education.zdnet: I posted a number of pieces Monday about OLPC and its XO laptop (now for sale on Amazon in a reboot of the Give One Get One program), one of which declared that OLPC was dead. A year ago, that would have been worthy of a pretty serious flame war.
Richard M. Stallman: The One Laptop Per Child project, launched by MIT professor Nicholas Negroponte in 2003, was supposed to lead millions of children around the world to information technology and freedom. The plans aimed for low cost, enabling many children to use the machines, and free software, so they would have freedom while using them. I thought it was a good idea. But...
on-disk.com: For adults who may not find the child focused graphical interface called Sugar practical for daily use, the Fedora 10 option allows your XO to behave in a more familiar way.
olpcnews.com: There were 4 big questions when it was first revealed that Amazon would be running this year's edition of the Give 1 Get 1 program. 3 out of these 4 questions have been answered so what about the last one? Well, for the first time there are some indications that OLPC and Amazon are preparing to bring G1G1 v2 to Canada and Europe.
pcworld.com: Amazon.com will start selling One Laptop Per Child's low-cost XO notebook computer as part of the Give One, Get One program OLPC developed last year, according to an official from OLPC.
Also: Sugar openSUSE live
itwire.com: Another stalwart of the One Laptop per Child Project has gone his own way - after telling project founder Nicholas Negroponte that he (Negroponte) had failed to go beyond the stage of a prototype.
gregdek.livejournal: Did you know that the OLPC project is the largest single "customer" of Fedora in the entire world? Despite some unfortunate statements by the project's erstwhile CEO, the OLPC project is still *extremely* focused on succeeding in its noble goal -- the education of the world's children -- with the use of free software as the central component of their software strategy.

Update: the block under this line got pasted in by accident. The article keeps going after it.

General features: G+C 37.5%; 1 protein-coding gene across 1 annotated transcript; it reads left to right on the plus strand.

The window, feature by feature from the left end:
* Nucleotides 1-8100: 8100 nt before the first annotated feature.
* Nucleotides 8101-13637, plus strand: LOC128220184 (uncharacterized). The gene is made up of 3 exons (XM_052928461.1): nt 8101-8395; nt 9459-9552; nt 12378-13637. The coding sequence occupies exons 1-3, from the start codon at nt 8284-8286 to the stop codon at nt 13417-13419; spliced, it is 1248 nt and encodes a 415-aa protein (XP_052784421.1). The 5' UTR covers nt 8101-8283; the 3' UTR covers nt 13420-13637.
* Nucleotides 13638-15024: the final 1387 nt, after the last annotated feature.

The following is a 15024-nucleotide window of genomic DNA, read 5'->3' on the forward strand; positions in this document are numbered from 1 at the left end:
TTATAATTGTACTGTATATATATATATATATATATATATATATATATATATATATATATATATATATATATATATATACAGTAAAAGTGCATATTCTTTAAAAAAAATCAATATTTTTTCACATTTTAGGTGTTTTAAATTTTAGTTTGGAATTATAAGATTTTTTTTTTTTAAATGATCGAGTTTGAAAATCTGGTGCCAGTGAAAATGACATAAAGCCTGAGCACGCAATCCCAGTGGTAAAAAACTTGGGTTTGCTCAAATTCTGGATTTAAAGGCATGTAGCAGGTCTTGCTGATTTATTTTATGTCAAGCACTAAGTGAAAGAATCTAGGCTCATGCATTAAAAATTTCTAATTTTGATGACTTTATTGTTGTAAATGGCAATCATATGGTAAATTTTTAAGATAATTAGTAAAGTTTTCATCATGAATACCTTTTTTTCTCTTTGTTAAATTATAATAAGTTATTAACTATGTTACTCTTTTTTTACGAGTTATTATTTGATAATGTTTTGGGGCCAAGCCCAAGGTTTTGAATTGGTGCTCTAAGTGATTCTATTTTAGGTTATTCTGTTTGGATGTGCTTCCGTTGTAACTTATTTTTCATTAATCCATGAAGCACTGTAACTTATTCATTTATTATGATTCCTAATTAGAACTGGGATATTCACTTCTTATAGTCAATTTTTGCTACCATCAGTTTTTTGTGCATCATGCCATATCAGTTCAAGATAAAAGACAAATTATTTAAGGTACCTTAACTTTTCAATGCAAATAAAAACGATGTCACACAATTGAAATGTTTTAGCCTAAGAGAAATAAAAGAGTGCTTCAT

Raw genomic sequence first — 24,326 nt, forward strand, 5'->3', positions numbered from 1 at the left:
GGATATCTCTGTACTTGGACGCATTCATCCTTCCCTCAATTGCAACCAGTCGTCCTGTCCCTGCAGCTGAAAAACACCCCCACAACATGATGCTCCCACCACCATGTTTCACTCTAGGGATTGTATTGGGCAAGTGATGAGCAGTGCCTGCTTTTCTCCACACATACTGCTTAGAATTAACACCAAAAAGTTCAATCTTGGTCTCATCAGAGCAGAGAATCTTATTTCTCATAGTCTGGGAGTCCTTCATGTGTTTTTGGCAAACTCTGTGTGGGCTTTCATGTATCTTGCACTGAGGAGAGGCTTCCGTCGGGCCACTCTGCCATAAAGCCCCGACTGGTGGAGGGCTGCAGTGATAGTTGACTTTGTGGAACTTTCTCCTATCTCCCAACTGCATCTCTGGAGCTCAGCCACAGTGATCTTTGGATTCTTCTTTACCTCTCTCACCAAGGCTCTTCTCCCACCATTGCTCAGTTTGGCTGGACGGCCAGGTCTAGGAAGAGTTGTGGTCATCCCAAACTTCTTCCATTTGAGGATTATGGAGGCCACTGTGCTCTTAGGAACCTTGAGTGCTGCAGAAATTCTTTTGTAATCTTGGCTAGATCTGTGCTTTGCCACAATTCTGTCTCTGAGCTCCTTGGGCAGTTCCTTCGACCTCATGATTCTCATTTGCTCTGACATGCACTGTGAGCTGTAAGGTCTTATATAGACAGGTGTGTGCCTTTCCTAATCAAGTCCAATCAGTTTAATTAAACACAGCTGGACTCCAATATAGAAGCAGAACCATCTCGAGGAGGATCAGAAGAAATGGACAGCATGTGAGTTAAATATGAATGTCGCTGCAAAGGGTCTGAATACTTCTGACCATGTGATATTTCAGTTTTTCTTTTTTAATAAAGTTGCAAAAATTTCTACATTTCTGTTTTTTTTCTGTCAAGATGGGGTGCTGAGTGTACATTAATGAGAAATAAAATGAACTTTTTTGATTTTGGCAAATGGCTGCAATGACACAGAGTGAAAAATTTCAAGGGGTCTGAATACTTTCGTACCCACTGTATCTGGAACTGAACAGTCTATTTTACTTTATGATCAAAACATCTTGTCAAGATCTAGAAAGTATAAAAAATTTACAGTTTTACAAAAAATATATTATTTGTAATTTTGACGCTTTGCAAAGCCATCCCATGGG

betanews.com: Sugar Laboratories, Inc. is now in informal discussions with four ultra-low cost laptop manufacturers about the possibility of running its Linux software on their hardware, according to the new company's founder.
itwire.com: When Nicholas Negroponte, the founder of the One Laptop Per Child project, said two months ago that the project needed to be managed "more like Microsoft" he was speaking nothing but the truth.
- Can XO 2 reignite OLPC?
- Negroponte’s big lie
- OLPC outlines XO-2; Can it deliver?
- OLPC unveils first prototype of XO 2.0
- OLPC Announces Next-Gen XO-2 $75 Laptop
- Negroponte Unveils 2nd Generation OLPC Laptop: It’s an E-Book
- Who will win open source professor cage match?
- Revenge is (Sugar) Sweet
- Should Sugar be put out to pasture?
sugarlabs.org: Sugar Labs Foundation is being established to further extend Sugar, the highly acclaimed open source “learn learning” software platform that was originally developed for the One Laptop per Child (OLPC) XO laptop.
- Windows coming on dual-boot OLPC
- One Laptop - hello Windows, goodbye Linux
- It’s finally official: XP is coming to the XO
- Windows XP on the XO Laptop - Microsoft Buys Out OLPC
- Microsoft Press Release
education.zdnet.com: Ivan Krstić has left OLPC and posted one heck of a rant on Tuesday. Being a non-profit that leverages goodwill from a tremendous number of community volunteers for its success and whose core mission is one of social betterment, it has a great deal of social responsibility.
For many years, there has been a growing concern about people who don’t meet a certain threshold income won’t be able to afford the investment in computers and internet connectivity that makes further learning and development possible. They’ll become trapped by their circumstances. But GNU/Linux, continuously improving hardware, and a community commitment to bringing technology down to cost instead of just up to spec, has led to a new wave of ultra-low-cost computers, starting with the One Laptop Per Child’s XO.
groklaw.net: Richard Stallman just switched to an OLPC XO, for the free bios, and at that same moment in time, Nicholas Negroponte made some odd statements about Windows and the OLPC. Walter Bender's replacement has just been announced, by the way:
ostatic.com: The situation at One Laptop Per Child (OLPC), the organization behind the "$100 laptop," looks like it's going from bad to worse. At the center of the conflict appears to be the issue of how deep the laptop's open source roots should be.
fsf.org/blogs: I read Negroponte's statement presenting the OLPC XO as a platform for Windows in the most ironic circumstances possible: during a week of preparing, under a deadline, to migrate personally to an XO. I made this decision for one specific reason: freedom.